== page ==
By Emeka Anaeto, Economy Editor
A fresh pressure has come on the Naira exchange rate with the local currency depreciating to N410/ USD1, a whopping N8 loss in the parallel market as apprehension continued over the banning of some banks from the interbank foreign exchange market. The currency also dipped further at the interbank market closing at N316.8/ USD1 as against N315.9 the previous day.
The currency had lost N5 and N10.4 to the USDollar in the parallel and interbank market segments respectively a day after the ban was ordered by the Central Bank of Nigeria, CBN.
Banks’ forex dealers, however, told Vanguard that the renewed pressure on the Naira had more to do with scarcity than the ban placed on some banks.
But they also said that many dealers and buyers were speculating that the apex bank was showing some desperation in controlling access to foreign exchange and weakening its intervention with supply of foreign exchange to the market, a situation which drove negative sentiments in the market.
Parallel market dealers corroborated the scarcity concern when they told Vanguard that though they do not have demand pressure, the supply was also not coming in as the banks have not been fulfilling the directives of the CBN to sell to Bureau de Changes, BDCs.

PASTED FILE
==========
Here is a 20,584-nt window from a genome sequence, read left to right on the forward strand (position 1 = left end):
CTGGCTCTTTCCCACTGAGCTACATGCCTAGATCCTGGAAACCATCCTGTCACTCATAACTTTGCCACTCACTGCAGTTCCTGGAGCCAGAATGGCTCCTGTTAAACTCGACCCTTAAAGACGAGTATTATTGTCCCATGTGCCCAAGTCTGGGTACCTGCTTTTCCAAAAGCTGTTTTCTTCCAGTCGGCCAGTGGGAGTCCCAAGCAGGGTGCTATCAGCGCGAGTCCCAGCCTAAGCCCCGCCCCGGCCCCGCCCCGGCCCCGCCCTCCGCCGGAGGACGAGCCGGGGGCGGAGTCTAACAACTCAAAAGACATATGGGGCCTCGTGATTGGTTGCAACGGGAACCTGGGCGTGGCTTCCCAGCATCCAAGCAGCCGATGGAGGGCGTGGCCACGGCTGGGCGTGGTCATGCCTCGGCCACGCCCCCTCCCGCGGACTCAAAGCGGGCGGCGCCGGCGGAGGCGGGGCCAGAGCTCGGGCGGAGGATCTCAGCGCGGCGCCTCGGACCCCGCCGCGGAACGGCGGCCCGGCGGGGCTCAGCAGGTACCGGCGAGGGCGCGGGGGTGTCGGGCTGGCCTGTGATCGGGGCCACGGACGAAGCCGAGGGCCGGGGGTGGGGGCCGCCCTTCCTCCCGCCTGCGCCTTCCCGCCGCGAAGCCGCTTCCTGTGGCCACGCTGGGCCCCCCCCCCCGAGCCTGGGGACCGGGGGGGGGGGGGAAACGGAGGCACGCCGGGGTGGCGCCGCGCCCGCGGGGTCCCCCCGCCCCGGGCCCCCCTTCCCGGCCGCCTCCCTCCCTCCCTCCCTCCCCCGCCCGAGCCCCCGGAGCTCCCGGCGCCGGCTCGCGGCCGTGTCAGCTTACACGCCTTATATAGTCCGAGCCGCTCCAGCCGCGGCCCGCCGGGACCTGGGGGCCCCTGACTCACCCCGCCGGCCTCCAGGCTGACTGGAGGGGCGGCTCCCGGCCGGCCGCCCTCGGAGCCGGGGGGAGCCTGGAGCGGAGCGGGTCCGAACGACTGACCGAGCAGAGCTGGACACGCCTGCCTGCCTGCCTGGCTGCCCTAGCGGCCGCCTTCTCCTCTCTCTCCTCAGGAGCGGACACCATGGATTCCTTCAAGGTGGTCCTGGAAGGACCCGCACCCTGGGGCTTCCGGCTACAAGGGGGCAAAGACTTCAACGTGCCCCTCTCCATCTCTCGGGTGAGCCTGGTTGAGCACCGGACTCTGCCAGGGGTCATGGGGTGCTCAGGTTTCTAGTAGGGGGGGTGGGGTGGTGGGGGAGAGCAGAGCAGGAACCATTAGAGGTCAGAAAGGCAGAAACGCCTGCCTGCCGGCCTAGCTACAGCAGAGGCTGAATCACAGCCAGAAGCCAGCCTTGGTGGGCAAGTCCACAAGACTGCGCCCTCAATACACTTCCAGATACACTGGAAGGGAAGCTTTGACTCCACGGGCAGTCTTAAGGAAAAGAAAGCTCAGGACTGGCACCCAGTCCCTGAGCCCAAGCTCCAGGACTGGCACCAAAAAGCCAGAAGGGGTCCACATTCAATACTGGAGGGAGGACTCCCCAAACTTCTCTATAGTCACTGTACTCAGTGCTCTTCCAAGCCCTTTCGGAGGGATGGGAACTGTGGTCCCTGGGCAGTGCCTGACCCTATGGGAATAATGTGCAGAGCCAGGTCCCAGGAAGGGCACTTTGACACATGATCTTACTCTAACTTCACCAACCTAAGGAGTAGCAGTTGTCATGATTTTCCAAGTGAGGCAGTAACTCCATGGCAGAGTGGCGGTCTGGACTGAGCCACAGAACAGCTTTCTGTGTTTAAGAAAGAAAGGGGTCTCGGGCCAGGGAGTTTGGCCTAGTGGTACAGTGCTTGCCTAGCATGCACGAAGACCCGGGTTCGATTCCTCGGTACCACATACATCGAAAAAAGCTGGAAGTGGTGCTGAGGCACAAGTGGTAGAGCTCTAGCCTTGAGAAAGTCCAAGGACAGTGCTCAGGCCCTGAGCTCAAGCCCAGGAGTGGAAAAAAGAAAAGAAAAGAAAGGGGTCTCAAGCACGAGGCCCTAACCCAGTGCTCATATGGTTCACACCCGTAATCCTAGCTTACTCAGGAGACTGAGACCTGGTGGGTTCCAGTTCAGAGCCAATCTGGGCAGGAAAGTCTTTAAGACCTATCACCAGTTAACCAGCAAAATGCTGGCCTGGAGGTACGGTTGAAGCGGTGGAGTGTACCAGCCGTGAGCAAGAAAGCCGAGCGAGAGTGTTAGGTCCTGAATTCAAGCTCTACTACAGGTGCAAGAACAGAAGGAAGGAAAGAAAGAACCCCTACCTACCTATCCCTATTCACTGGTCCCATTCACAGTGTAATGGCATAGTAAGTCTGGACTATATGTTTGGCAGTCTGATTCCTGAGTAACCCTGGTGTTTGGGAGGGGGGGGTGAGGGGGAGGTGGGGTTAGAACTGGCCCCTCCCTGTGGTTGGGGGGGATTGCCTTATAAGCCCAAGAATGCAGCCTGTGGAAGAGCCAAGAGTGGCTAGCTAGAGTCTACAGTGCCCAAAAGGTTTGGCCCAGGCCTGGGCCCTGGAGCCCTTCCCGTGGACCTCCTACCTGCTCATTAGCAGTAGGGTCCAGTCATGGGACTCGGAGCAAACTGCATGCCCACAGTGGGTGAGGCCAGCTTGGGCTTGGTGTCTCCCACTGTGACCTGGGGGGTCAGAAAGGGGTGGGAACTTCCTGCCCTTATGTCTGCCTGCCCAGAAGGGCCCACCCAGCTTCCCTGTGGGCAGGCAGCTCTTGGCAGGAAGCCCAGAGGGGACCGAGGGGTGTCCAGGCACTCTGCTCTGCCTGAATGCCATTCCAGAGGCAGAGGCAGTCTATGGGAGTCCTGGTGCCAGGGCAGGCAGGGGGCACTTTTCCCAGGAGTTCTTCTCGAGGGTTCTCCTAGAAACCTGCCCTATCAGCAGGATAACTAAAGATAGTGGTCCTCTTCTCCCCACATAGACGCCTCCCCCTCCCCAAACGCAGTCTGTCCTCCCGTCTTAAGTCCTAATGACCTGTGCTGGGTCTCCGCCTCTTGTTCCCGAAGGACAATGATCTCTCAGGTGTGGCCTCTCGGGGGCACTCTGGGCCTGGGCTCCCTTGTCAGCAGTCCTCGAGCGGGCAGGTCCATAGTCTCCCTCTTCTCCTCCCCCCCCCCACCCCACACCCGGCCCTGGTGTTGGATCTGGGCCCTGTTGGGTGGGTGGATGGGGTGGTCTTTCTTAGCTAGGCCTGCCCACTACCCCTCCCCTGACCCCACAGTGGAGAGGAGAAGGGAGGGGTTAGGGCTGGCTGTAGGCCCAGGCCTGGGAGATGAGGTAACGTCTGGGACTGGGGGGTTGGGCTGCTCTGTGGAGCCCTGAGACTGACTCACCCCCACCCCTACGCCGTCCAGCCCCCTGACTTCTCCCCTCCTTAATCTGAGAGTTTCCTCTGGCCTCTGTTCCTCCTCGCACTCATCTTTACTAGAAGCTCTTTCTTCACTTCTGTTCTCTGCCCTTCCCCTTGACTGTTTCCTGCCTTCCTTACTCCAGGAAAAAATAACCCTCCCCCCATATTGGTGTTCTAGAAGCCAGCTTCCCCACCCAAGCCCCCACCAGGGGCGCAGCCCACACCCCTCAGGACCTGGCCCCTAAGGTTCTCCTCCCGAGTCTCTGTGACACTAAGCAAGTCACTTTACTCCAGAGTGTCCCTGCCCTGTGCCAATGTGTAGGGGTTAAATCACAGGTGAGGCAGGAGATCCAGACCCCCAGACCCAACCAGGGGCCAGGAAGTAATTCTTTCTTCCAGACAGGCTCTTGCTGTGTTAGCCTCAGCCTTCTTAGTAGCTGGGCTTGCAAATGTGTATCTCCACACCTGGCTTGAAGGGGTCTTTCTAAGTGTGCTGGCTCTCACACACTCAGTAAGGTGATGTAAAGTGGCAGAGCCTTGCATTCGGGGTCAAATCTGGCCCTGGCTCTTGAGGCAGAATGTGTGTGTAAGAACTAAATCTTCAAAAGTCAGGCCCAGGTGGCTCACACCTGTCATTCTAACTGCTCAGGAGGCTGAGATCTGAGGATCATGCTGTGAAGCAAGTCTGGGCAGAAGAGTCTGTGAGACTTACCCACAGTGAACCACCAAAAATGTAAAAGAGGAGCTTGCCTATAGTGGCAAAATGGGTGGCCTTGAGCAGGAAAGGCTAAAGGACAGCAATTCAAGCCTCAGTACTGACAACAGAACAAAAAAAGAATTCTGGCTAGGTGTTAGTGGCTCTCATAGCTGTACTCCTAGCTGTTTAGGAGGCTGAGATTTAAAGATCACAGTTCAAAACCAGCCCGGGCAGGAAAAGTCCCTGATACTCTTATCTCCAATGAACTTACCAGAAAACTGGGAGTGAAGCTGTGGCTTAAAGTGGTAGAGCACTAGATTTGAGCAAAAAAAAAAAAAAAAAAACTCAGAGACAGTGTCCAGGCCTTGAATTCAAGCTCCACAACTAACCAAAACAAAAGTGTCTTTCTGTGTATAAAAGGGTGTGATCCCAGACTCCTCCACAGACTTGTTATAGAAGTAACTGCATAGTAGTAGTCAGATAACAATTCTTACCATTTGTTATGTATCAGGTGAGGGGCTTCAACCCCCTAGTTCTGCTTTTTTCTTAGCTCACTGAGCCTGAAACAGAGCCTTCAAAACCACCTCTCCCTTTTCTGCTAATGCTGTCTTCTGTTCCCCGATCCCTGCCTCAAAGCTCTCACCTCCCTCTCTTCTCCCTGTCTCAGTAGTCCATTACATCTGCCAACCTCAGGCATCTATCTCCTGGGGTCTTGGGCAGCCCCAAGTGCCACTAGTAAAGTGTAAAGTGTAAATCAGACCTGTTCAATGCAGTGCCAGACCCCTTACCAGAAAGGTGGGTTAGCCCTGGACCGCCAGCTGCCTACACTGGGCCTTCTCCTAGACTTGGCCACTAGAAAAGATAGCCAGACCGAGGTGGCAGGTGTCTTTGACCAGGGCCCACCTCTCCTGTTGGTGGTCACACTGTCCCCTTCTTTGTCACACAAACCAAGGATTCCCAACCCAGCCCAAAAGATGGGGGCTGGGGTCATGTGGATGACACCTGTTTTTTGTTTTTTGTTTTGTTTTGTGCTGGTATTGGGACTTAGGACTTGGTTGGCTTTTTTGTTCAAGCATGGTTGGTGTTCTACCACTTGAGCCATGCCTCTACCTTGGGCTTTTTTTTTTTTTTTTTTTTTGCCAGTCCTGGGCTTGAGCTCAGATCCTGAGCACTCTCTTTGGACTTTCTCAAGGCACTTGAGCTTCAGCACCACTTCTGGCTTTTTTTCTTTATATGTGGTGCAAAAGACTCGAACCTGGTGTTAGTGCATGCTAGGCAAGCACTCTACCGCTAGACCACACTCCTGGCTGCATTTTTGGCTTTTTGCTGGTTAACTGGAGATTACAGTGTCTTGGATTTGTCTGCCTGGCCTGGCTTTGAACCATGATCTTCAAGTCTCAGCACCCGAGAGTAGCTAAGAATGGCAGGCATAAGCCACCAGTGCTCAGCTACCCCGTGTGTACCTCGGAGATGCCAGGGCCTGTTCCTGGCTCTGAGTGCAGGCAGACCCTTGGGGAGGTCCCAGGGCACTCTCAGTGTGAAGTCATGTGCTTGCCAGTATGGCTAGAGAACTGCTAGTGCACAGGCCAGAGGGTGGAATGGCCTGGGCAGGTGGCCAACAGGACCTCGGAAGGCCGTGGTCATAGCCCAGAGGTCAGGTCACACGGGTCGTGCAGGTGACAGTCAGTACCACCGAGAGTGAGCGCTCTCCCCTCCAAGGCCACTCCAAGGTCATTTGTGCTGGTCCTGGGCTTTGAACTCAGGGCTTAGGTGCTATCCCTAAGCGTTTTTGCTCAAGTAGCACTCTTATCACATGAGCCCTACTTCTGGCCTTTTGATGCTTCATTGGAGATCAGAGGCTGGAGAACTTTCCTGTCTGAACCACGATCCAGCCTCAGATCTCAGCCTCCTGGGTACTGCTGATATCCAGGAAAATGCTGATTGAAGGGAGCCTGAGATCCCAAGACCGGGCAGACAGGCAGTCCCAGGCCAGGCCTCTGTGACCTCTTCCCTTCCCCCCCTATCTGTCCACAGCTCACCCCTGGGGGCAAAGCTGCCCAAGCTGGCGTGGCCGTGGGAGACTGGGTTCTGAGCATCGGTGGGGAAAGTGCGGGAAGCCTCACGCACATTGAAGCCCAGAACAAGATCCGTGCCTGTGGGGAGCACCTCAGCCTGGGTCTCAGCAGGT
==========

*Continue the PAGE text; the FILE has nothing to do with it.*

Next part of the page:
They explained that the initial moderation in rates last week when CBN gave the directive had given way to further apprehension when the banks refused to comply fully.
But amidst these, CBN was able to settle the USD152.48 million of Naira futures contracts it sold two months ago which matured yesterday at an exchange rate of N279/ USD1.
The apex bank also executed a fresh 12-month contract at N241/USD1 which is scheduled to mature on August 16, 2017.
Bank executives have been meeting with CBN officials to resolve the forex issue with some of them indicating that the suspension would soon be lifted.
One of the affected banks, United Bank for Africa Plc, has already been lifted while executives of other banks are still meeting with the apex bank and the Nigerian National Petroleum Corporation, NNPC, as at yesterday to secure a settlement on the issues involved.
The other affected banks are First Bank of Nigeria Plc, FCMB Plc, Diamond Bank Plc, Skye Bank Plc, Heritage Bank Limited, Keystone Bank Limited, Fidelity Bank Plc and Sterling Bank Plc.
The apex bank suspended the banks from forex transactions on Tuesday for failing to remit money they received from NNPC into the Treasury Single Account, TSA.